License Plate Recognition (LPR) plays a critical role in various applications, such as toll collection, parking management, and traffic law enforcement.
As a result, the generated images have a Structural Similarity Index Measure (SSIM) of less than 0. 10.
This work draws attention to the large fraction of near-duplicates in the training and test sets of datasets widely adopted in License Plate Recognition (LPR) research.
Our findings show that GAN-based techniques and spatial-level transformations are the most promising for improving the learning of deep models on this problem, with the StarGANv2 + F with a probability of 0. 3 achieving the highest F-score value on the Ricord1a dataset in the unified training strategy.
The License Plate Recognition (LPR) field has made impressive advances in the last decade due to novel deep learning approaches combined with the increased availability of training data.
This work introduces a new ZSAR method based on the relationships of actions-objects and actions-descriptive sentences.
To the best of our knowledge, this is the first time SDEs have been used for such an application.
We performed experiments on eight datasets, four collected in Brazil and four in mainland China, and observed that each dataset has a unique, identifiable "signature" since a lightweight classification model predicts the source dataset of a license plate (LP) image with more than 95% accuracy.
The replacement of analog meters with smart meters is costly, laborious, and far from complete in developing countries.
Automatic License Plate Recognition (ALPR) systems have shown remarkable performance on license plates (LPs) from multiple regions due to advances in deep learning and the increasing availability of datasets.
To the best of our knowledge, this is the first work to represent both videos and labels with descriptive sentences.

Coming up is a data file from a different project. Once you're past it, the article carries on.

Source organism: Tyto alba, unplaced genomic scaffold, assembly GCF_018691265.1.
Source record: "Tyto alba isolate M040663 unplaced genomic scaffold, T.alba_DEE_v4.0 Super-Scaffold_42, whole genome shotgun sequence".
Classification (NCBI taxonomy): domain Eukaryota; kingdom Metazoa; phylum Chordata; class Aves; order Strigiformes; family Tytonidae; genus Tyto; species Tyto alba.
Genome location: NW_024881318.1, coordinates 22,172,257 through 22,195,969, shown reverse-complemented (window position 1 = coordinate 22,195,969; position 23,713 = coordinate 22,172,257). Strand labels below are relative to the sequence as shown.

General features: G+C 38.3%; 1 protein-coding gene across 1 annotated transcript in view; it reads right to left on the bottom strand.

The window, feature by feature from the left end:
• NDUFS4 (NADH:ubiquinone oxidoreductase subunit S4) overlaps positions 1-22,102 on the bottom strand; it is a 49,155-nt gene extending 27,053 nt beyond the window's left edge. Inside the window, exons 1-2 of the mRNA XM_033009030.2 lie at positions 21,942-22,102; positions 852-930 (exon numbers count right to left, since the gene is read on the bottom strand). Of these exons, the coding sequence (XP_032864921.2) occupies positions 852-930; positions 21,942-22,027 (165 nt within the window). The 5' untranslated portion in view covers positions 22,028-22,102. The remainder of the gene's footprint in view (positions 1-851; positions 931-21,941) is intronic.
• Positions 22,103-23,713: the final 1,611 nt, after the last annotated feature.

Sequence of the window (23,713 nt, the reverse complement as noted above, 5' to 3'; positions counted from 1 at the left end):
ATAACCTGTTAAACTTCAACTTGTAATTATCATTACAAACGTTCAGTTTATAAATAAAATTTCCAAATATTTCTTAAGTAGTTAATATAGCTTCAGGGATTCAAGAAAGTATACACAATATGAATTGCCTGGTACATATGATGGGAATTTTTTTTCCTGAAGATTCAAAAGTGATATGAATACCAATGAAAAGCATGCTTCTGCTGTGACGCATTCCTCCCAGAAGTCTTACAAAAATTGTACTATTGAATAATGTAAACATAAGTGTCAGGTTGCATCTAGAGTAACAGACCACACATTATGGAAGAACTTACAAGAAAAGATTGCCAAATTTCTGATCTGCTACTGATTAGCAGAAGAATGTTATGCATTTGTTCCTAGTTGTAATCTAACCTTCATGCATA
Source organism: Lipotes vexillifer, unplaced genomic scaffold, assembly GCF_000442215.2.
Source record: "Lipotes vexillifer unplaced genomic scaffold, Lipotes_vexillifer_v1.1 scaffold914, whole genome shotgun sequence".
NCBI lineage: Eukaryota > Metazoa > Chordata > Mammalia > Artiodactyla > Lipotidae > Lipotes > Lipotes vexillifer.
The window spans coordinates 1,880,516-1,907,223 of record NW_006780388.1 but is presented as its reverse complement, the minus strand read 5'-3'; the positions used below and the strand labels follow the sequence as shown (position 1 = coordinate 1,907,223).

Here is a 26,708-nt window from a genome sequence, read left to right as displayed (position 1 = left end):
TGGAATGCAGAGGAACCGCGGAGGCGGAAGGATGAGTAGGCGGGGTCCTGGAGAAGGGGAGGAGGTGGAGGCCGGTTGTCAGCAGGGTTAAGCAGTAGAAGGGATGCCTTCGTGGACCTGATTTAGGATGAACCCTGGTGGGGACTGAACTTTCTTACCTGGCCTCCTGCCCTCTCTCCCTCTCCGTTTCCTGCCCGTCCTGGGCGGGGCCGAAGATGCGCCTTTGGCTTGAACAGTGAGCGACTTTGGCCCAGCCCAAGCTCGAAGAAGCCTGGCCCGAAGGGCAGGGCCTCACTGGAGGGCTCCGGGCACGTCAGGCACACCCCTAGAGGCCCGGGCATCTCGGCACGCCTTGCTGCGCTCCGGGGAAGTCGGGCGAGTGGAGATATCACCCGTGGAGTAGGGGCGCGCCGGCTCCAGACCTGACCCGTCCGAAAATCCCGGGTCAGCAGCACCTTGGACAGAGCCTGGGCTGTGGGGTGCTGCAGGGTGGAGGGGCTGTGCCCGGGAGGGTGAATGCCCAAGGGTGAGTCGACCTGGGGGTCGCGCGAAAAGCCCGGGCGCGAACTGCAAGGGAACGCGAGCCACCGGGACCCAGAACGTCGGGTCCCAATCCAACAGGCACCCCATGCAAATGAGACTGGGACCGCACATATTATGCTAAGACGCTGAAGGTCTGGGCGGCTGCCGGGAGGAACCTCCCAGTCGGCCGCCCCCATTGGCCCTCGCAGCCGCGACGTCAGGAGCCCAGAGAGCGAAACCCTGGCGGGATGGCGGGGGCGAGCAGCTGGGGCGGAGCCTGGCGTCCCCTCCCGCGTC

We introduce a method to learn unsupervised semantic visual information based on the premise that complex events (e. g., minutes) can be decomposed into simpler events (e. g., a few seconds), and that these simple events are shared across several complex events.
Thus, the use of datasets containing many subjects is essential to assess biometric systems' capacity to extract discriminating information from the periocular region.
Ranked #1 on Image Classification on Imbalanced CUB-200-2011
In this work, we present a robust and efficient solution for counting and identifying train wagons using computer vision and deep learning.
Existing approaches for image-based Automatic Meter Reading (AMR) have been evaluated on images captured in well-controlled scenarios.
Ranked #1 on Meter Reading on UFPR-AMR
Smart meters enable remote and automatic electricity, water and gas consumption reading and are being widely deployed in developed countries.
Ranked #1 on Meter Reading on UFPR-ADMR-v1
The use of the iris and periocular region as biometric traits has been extensively investigated, mainly due to the singularity of the iris features and the use of the periocular region when the image resolution is not sufficient to extract iris information.
To explore our dataset we design a two-stream CNN that simultaneously uses two of the most distinctive and persistent features available: the vehicle's appearance and its license plate.
This paper presents an efficient and layout-independent Automatic License Plate Recognition (ALPR) system based on the state-of-the-art YOLO object detector that contains a unified approach for license plate (LP) detection and layout classification to improve the recognition results using post-processing rules.
Ranked #1 on License Plate Recognition on Caltech Cars
In this work, we propose to detect the iris and periocular regions simultaneously using coarse annotations and two well-known object detectors: YOLOv2 and Faster R-CNN.
This dataset is, to the best of our knowledge, three times larger than the largest public dataset found in the literature and contains a well-defined evaluation protocol to assist the development and evaluation of AMR methods.
Ranked #3 on Meter Reading on UFPR-AMR
In this paper, two approaches for robust iris segmentation based on Fully Convolutional Networks (FCNs) and Generative Adversarial Networks (GANs) are described.
The use of iris as a biometric trait is widely used because of its high level of distinction and uniqueness.
The initial and paramount step for performing this type of recognition is the segmentation of the region of interest, i. e. the sclera.
The iris is considered as the biometric trait with the highest unique probability.
First, in the SSIG dataset, composed of 2, 000 frames from 101 vehicle videos, our system achieved a recognition rate of 93. 53% and 47 Frames Per Second (FPS), performing better than both Sighthound and OpenALPR commercial systems (89. 80% and 93. 03%, respectively) and considerably outperforming previous results (81. 80%).
Ranked #2 on License Plate Recognition on SSIG-SegPlate